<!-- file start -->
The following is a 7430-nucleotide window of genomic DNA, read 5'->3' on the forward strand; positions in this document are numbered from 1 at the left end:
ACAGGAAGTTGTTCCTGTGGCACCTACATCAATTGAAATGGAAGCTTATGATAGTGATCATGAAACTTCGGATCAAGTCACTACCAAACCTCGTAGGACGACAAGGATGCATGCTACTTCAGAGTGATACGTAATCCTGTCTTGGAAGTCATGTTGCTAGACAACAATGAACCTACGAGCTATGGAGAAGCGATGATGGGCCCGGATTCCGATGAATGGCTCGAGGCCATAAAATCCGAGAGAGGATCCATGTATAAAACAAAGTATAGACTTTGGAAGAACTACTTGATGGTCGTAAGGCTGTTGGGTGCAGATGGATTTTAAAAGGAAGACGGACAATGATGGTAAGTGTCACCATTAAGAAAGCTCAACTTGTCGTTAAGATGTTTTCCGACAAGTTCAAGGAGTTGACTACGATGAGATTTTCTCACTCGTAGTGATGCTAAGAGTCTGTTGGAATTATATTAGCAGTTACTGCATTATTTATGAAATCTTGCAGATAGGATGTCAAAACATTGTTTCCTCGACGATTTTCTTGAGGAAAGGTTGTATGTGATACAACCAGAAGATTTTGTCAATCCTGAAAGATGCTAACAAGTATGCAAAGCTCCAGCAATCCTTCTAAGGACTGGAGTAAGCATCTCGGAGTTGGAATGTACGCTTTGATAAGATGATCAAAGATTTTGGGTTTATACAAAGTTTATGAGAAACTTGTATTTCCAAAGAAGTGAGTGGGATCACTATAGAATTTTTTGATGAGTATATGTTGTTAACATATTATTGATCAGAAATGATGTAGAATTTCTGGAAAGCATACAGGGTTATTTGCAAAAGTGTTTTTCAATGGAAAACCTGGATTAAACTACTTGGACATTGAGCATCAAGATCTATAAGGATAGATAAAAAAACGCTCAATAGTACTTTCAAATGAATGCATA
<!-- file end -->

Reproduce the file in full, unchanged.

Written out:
The following is a 7430-nucleotide window of genomic DNA, read 5'->3' on the forward strand; positions in this document are numbered from 1 at the left end:
ACAGGAAGTTGTTCCTGTGGCACCTACATCAATTGAAATGGAAGCTTATGATAGTGATCATGAAACTTCGGATCAAGTCACTACCAAACCTCGTAGGACGACAAGGATGCATGCTACTTCAGAGTGATACGTAATCCTGTCTTGGAAGTCATGTTGCTAGACAACAATGAACCTACGAGCTATGGAGAAGCGATGATGGGCCCGGATTCCGATGAATGGCTCGAGGCCATAAAATCCGAGAGAGGATCCATGTATAAAACAAAGTATAGACTTTGGAAGAACTACTTGATGGTCGTAAGGCTGTTGGGTGCAGATGGATTTTAAAAGGAAGACGGACAATGATGGTAAGTGTCACCATTAAGAAAGCTCAACTTGTCGTTAAGATGTTTTCCGACAAGTTCAAGGAGTTGACTACGATGAGATTTTCTCACTCGTAGTGATGCTAAGAGTCTGTTGGAATTATATTAGCAGTTACTGCATTATTTATGAAATCTTGCAGATAGGATGTCAAAACATTGTTTCCTCGACGATTTTCTTGAGGAAAGGTTGTATGTGATACAACCAGAAGATTTTGTCAATCCTGAAAGATGCTAACAAGTATGCAAAGCTCCAGCAATCCTTCTAAGGACTGGAGTAAGCATCTCGGAGTTGGAATGTACGCTTTGATAAGATGATCAAAGATTTTGGGTTTATACAAAGTTTATGAGAAACTTGTATTTCCAAAGAAGTGAGTGGGATCACTATAGAATTTTTTGATGAGTATATGTTGTTAACATATTATTGATCAGAAATGATGTAGAATTTCTGGAAAGCATACAGGGTTATTTGCAAAAGTGTTTTTCAATGGAAAACCTGGATTAAACTACTTGGACATTGAGCATCAAGATCTATAAGGATAGATAAAAAAACGCTCAATAGTACTTTCAAATGAATGCATA